In other words, because I own those three domains, I’m in control of what happens to those domains. If somebody else owns the domains, then they are in control. Why would you put your most important online asset in somebody else’s hands? You, or your company, must own your domain names.

In most cases, that “somebody else” is a designer or developer. Often, that someone else who owns the domain had no malicious intentions. Instead, the designer or developer was just trying to be helpful by registering the domain on the client’s behalf. The problem is if at some point in the future the designer/developer who owns the domain and the client decide to part ways, amicably or otherwise, the company’s domain name is now in jeopardy.

So, please, please, please, stop putting your primary online asset in jeopardy. If you are a designer or developer, don’t ever purchase a domain on a client’s behalf. If you are the owner of a company, do not let somebody else purchase a domain on your behalf.

For your company, please make sure you or your company owns and controls your domain name. If you don’t, make gaining control of that domain a top priority moving into 2015 to avoid any and all future issues.

Why Aren’t Sites Usable?

There are lots of reasons websites fail to be usable. From design challenges to code failures, and more. Often times, the lack of usability is due to not understanding who the visitors to the website are, and how those visitors become customers.

Of course, even for people who do understand their customers and try to build a site for those customers, there are times when sites just aren’t usable. Why?

Here are three reasons I’ve seen for why websites aren’t usable…and they have nothing to do with the website itself:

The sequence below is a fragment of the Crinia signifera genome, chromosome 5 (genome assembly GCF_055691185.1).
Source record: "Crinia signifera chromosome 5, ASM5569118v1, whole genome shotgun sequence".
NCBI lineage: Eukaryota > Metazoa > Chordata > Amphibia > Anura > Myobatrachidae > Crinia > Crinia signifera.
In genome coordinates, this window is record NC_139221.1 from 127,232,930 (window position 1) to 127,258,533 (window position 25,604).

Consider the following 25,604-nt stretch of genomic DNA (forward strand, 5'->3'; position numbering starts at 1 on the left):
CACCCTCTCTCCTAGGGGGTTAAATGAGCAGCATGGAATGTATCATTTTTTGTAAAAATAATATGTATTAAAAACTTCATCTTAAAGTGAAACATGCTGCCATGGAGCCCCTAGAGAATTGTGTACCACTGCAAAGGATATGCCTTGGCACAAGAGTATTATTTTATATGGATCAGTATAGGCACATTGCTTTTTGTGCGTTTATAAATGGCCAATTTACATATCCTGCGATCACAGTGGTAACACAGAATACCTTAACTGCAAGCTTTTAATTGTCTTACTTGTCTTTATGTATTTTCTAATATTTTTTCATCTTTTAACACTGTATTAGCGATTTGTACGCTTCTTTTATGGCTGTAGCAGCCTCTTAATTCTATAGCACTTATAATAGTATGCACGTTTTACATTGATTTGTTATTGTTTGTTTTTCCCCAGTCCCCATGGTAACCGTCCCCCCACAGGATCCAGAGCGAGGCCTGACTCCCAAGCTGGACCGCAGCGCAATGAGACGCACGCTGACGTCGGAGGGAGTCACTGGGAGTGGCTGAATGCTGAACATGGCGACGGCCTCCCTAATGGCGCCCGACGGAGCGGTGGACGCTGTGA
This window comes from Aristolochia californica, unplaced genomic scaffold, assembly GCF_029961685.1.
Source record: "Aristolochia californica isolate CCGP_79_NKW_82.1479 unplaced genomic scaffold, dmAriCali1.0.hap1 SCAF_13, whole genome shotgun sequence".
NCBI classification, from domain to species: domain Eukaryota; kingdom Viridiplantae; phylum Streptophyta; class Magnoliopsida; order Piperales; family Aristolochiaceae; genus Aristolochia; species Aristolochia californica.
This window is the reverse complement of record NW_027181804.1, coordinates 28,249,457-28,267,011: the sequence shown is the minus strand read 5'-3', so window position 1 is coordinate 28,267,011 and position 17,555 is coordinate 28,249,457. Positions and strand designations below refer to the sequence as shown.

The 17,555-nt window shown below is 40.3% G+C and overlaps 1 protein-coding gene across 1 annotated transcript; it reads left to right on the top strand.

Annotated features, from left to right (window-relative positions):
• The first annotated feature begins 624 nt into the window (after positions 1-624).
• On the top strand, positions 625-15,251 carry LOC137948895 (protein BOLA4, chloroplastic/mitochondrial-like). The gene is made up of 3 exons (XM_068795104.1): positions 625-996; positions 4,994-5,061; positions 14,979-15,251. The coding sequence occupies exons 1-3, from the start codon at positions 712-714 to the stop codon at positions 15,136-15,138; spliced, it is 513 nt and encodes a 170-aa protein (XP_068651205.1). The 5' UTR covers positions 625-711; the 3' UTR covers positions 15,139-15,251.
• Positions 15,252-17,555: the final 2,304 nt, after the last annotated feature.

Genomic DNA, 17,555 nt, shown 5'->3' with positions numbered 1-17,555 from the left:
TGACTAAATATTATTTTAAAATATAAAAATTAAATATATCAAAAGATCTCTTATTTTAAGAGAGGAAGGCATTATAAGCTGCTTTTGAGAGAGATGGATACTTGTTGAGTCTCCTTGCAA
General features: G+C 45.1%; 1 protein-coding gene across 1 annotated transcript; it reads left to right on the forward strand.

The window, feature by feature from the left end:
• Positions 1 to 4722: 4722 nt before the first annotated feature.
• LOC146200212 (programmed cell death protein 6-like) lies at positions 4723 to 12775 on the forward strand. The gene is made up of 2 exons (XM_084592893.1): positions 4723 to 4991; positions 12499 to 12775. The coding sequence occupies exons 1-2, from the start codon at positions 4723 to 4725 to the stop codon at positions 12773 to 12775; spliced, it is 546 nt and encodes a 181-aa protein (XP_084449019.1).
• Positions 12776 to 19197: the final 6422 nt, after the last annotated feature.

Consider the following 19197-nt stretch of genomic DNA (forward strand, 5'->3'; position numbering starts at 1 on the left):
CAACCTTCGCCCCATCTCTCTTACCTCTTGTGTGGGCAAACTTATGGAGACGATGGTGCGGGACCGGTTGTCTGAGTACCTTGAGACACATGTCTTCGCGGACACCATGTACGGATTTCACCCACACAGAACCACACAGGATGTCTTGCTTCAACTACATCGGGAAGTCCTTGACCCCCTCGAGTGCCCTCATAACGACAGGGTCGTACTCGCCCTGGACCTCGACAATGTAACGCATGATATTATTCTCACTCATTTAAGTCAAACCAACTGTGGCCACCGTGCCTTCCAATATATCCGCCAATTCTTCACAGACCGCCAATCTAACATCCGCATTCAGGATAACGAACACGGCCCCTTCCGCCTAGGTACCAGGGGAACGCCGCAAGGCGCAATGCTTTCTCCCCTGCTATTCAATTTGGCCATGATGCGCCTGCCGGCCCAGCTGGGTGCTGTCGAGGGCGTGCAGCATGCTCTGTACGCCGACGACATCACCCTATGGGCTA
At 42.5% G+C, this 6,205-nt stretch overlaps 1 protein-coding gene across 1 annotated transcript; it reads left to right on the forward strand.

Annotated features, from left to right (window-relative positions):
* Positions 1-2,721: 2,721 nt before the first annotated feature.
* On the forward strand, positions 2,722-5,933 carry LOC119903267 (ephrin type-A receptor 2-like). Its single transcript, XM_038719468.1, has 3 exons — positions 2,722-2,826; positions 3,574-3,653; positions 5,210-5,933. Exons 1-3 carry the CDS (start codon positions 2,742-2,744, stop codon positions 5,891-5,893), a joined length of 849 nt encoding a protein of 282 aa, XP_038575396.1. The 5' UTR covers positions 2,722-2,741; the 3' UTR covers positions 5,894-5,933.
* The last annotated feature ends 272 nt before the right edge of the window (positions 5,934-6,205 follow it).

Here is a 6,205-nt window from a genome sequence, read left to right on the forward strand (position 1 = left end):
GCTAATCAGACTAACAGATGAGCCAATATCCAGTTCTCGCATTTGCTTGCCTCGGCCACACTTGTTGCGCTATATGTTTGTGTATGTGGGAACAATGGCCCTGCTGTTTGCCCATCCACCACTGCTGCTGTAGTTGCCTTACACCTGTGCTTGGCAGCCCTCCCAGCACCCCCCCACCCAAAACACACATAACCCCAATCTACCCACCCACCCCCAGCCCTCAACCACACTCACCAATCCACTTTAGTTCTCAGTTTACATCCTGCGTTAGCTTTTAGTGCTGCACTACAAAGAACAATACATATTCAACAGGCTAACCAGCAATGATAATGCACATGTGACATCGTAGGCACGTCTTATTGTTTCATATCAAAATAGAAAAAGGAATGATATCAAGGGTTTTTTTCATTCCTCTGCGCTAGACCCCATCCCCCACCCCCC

1. Vision. In some cases, the company doesn’t have a clear vision for their site (or their business). So, the company tries to offer every possible feature or every possible product they could ever hope to sell while failing to realize that by offering everything, you offer nothing.
  2. Politics. Unfortunately, “simple” changes becomes a drawn out political battle. Perhaps testing shows that altering the image on the home page to feature a different product would result in more sales. Easy, right? Change the image. Unfortunately, different teams within that organization might not be okay promoting a different product and “losing” the real estate. Organizational politics derail those “easy” changes, resulting in a less usable site.
  3. Budget. In still other cases, it simply comes down to budget issues. Some times the usability changes require so much work that there isn’t the cash available to make the change, even if the investment will lead to big returns. In most cases, small changes can be made to get some returns, and help fund a larger investment in the more critical changes. Unfortunately, though, some times you do have to invest in bigger changes to create a usable site–like a redesign or an overhaul of your shopping cart.